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Rihanna: Abuse has No Place In Love

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Dr. Ernest Levister, Jr
The photographs of a battered Rihanna were shocking –but the fact that a ‘love smitten’ young girl is being abused by her boyfriend is not. As extraordinary as Rihanna might be as a performer, her decision to take her alleged batterer/ boyfriend Chris Brown back is actually quite ordinary.

Every day, across America, women are beaten to a pulp by their boyfriends (roughly 13,000 incidents per day are reported to police) in most cases the victim chooses to excuse their inexcusable behavior.

According to the California Partnership to End Domestic Violence, it’s not surprising that Brown 19, and Rihanna, who turned 21 last week, were involved in a violent dust up. Young people between the ages of 16-24 experience the highest per capita rate of intimate partner violence in the nation.

U.S. Bureau of Justice Statistics confirm, an astounding one in three teens report having been abused by an intimate partner, or having a friend who has been abused.

Brown could very easily be a good man who did a bad thing. He says he’s sorry and is getting counseling from his pastor and family members. Reportedly the couple has reconciled. It should be made clear that while clergy and family can be a wealth of support, behavior of this nature must be addressed by a licensed mental health professional.  Talk show queen Oprah Winfrey has warned Rihanna against reconciling.  Her message ‘He will hit you again’ is on target. Too often communities of color choose to turn a blind eye to young abusive brothers citing stress from poverty, celebrity, dysfunction at home, intoxication, drug use, jealously, break up, mental instability, etc.  Domestic violence is disrespectful and inexcusable.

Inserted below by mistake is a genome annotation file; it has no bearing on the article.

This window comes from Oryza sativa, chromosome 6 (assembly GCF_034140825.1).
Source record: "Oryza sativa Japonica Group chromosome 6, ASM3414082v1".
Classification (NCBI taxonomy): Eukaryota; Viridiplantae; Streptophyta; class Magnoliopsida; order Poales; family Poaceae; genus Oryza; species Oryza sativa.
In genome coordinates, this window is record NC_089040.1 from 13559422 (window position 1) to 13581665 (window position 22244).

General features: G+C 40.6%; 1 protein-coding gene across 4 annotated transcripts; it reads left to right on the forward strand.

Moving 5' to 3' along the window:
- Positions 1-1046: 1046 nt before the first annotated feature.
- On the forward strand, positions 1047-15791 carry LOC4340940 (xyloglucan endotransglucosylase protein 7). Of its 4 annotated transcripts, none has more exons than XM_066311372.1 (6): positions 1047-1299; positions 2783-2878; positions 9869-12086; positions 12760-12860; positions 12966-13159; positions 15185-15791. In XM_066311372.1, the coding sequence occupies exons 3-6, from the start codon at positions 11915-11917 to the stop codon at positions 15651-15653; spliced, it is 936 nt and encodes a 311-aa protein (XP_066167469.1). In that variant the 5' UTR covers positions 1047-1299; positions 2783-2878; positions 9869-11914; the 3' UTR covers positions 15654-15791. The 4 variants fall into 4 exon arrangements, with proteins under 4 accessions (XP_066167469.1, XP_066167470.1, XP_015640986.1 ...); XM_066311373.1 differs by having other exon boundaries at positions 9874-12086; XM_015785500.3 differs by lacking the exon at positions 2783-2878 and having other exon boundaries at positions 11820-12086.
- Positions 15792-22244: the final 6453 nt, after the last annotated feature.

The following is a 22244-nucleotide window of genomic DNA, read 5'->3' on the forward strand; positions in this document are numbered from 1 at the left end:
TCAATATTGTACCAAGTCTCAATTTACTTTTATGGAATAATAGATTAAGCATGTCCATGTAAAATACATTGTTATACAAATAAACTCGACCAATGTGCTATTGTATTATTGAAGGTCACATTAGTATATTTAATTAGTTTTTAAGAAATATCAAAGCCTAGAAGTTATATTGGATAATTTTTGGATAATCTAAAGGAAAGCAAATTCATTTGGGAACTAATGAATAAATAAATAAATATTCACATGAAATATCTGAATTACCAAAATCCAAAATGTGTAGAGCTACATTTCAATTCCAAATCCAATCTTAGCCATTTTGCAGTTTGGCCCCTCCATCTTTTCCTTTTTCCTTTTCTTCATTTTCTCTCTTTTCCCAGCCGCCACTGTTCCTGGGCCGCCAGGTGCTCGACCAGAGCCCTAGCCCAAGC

It’s time for our communities to join Oprah in speaking out against abusive relationships. Young males (Black males in particular) need to learn that growing up watching your father beat your mother (as Brown admitted on the Tyra Banks show) may establish a destructive social norm, thus making you believe that violence is appropriate in male/female relationships.

Young girls need to learn about the health implications and serious consequences (criminal and social) for brothers who choose to beat up their partners.

No woman should ever have to withstand domestic abuse—especially at the hands of someone who claims to love them. Simply put – Abuse has no place in love!


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